1. I tried to run your code but can not because wp is not found. You have similarly named dataframes in other posts but I can not locate wp.

    1. The data files are all available on the last posting. I assumed people would be following from the beginning. In the future I will make sure to provide the files as I go. Thank you for the reply.

  2. How about gsub()

    1. thank you for the code, I am picking through it carefully trying to understand it. I really like the use of RPubs. I need to use those more.

      Can you suggest a link to help me understand the pattern syntax with gsub code, in particular
      pattern = "[a-zA-Z .()]"
      pattern = " \\(.*$"

      I can see that it works, I do not know how, or if I can reproduce it. I know I am missing a big component here, and I need to learn it.

  3. @Kazuki I was thinking along similar lines (using your data set):

    dat$num <- as.numeric(bracketXtract(dat$dist))
    dat$name <- Trim(bracketX(dat$dist))

    Or with lookup:

    lookup(dat$dist, dat$dist, 1:12)

    1. thanks, I will be looking into learning this new package I never knew existed.

  4. Wow! It's always "There's a pkg for that."

  5. Thank you Tyler and Kazuki. I knew there was an easier way of doing it, and like it is previous posted, there is a package for that! The trouble is finding that package.

    Can either one of you suggest a tutorial or reference material on the gsub() and how to use the syntax to get what I want. I am struggling with that element of the code.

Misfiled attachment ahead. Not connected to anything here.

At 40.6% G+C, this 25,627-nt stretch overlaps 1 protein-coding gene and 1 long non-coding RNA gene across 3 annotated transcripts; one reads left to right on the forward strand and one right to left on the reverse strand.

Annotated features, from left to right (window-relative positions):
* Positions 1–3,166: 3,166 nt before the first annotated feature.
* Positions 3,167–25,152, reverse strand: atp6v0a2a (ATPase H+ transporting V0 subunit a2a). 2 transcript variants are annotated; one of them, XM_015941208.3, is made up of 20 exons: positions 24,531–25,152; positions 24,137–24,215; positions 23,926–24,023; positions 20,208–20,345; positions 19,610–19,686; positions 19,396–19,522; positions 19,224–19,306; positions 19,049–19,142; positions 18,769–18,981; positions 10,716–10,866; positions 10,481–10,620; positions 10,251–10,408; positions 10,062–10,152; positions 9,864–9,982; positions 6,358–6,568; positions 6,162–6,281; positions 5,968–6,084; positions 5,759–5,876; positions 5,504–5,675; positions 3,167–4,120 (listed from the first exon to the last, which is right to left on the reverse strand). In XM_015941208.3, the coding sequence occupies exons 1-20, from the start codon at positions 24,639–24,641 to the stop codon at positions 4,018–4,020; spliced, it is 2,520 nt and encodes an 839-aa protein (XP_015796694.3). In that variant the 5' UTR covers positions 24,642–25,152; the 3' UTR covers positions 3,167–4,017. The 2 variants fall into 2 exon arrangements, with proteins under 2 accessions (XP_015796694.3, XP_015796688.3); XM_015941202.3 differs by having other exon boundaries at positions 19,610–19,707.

6. regex is really what you're searching for which is a pretty big onion to peel back. Very powerful but you really have to use some deep logic to figure out some problems with it.

  7. 1: in my experience, merging a lookup table is almost always faster than a stack of ifelse() calls. It's also much easier to maintain if your database eventually gains additional values.
    2: in your example, what you really are trying to do is parse the string 'Boston (1)' so that city is the first character through ' (' and district is as.numeric() on whatever is between the parentheses. R uses regular expressions for all character string matching. The trick is that parentheses are special characters in regular expressions, so have to be escaped with a backslash. In fact, backslash parentheses are special in extended regular expressions, so they have to be double-escaped. Thus ' \\(' will match ' (':
    flag1 <- regexpr(" \\(",dw$district)
    flag2 <- regexpr("\\)",dw$district)
    dw$City <- substr(district,1,flag1-1)
    dw$Region <- as.numeric(substr(district,flag1+2,flag2-1))
    [Asterisks are also special characters that need to be double-escapedIn you preceding part, you could have removed your asterisk with gsub('\\*','',dw$variable)
    I recommend searching on regular expression tutorial, as regular expressions are used in many languages.
    Also, in R you can use the glob2rx() function to translate a simple character string to a regular expression. However, glob2rx() always starts the result with'^' which means 'at the start of the target' and ends with '$' which means 'at the end of the target', so drop those out.
    glob2rx(' (')
    glob2rx('*') # doesn't work as * is interpreted as wildcard
    glob2rx('*.shp') # the common use case for list.files()